Teaching with the help of MOLGEN

There are many cases, when we do not want to show or even to calculate all cases, but only the cases belonging to a given class of chemical substances. For example: The chemical formula for alkanoles is CnH2n+1OH, where the structural element OH, the hydroxyl group, is emphasized. In this particular case we want to compute or to see only such constitutional formulae that consist of n carbon atoms together with 2n+2 hydrogen atoms and a single oxygen atom which has to belong to a hydroxyl group. The interested user can easily enter the chemical formula C3H8O together with the substructure OH and check that there are in fact two connectivity isomers, whereas there are three of them if the existence of the hydroxyl group is not prescribed.

Next is a corresponding exercise taken from an A-level examination in chemistry at Bavarian high schools in 1992 which nicely allows to demonstrate the use of MOLGEN: In a first question the brutto formula for tartaric acid was derived as C4H6O6. The exercise continues:

1.2 During an acid-base titration it was discovered that 1 mol of tartaric acid is equivalent to 2 mol of sodium hydroxide. Derive all possible constitutional structures compatible with this result and the chemical formula derived in 1.1. ...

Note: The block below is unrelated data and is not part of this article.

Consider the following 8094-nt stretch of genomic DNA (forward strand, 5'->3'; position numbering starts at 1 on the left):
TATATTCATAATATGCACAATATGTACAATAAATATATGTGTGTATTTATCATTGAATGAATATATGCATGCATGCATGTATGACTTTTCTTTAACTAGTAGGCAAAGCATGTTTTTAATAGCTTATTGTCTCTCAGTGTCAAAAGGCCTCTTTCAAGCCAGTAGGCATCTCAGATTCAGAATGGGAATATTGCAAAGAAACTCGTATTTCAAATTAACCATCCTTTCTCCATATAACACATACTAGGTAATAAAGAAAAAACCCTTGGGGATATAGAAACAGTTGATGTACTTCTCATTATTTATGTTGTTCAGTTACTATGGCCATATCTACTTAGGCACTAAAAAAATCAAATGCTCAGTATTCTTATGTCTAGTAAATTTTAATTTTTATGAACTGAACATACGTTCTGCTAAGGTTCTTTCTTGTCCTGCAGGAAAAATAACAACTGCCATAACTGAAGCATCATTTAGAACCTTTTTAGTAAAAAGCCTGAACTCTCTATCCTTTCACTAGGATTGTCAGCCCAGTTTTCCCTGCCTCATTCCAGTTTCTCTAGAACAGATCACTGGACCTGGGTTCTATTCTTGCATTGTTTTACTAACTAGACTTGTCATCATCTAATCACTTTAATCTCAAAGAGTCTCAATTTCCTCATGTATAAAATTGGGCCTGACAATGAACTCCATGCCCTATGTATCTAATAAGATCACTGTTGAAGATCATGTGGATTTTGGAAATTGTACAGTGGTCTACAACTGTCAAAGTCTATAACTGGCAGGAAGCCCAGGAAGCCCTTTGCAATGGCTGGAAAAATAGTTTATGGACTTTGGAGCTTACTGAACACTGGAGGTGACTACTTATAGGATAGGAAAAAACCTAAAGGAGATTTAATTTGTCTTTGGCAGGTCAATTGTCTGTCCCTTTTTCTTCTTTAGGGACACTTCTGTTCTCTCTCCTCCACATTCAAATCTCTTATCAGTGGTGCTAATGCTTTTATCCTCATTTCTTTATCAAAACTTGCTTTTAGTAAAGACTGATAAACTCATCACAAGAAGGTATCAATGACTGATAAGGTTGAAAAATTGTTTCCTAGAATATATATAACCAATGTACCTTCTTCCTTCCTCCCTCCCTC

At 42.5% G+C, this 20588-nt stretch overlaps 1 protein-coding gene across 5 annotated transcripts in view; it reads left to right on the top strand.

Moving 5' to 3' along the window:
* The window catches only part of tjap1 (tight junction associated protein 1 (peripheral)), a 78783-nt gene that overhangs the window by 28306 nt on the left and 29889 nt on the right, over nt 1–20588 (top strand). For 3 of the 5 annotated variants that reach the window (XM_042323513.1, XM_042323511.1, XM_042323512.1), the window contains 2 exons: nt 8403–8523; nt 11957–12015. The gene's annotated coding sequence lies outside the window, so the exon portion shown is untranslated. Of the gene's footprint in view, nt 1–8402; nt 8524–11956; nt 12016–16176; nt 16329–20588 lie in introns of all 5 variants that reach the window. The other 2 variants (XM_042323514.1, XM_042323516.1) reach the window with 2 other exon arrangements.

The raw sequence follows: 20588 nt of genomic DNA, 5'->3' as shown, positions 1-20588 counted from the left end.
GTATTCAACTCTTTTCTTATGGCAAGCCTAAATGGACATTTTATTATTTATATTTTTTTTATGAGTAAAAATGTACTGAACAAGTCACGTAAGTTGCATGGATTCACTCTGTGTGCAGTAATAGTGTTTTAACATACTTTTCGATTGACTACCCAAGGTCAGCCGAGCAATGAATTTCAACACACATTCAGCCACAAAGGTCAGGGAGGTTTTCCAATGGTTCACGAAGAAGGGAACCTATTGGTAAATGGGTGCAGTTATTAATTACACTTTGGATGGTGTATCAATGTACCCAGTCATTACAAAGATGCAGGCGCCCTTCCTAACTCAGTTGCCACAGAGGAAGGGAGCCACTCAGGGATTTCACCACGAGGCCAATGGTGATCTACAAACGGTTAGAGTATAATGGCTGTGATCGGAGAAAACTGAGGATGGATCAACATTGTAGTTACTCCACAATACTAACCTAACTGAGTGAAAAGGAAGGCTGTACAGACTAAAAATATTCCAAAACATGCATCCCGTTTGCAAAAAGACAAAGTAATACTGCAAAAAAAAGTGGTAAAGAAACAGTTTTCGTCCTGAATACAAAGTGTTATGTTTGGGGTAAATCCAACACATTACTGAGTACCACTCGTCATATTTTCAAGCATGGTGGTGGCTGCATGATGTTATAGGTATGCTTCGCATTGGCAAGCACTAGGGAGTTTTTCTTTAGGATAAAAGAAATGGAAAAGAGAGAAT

For the demonstration with MOLGEN the hint 1.2 should be interpreted as the existence of two substructures of the form COOH, which have to be prescribed. After entering all these together with the gross formula, MOLGEN produces 22 solutions. Their examination shows several of them containing substructures that are quite uncommon. For example, the solutions numbered 17 and 18 (among others) contain two bonded oxygens (peroxo groups).

If you want to abandon such cases, you may proceed as follows: Besides the two substructures COOH prescribe two hydroxyl groups OH in addition. Thus, after another run of the generator, only 4 constitutional formulae remain (all solutions containing two oxygen atoms between two carbon atoms were skipped). Two of these remaining 4 solutions show the hydroxyl groups attached to the same carbon atom, and so we may cancel them by an application of the Erlenmeyer Rule, which is still used in under-graduate chemistry. Finally we arrive at the two constitutional formulae suggested by the people who designed that exercise.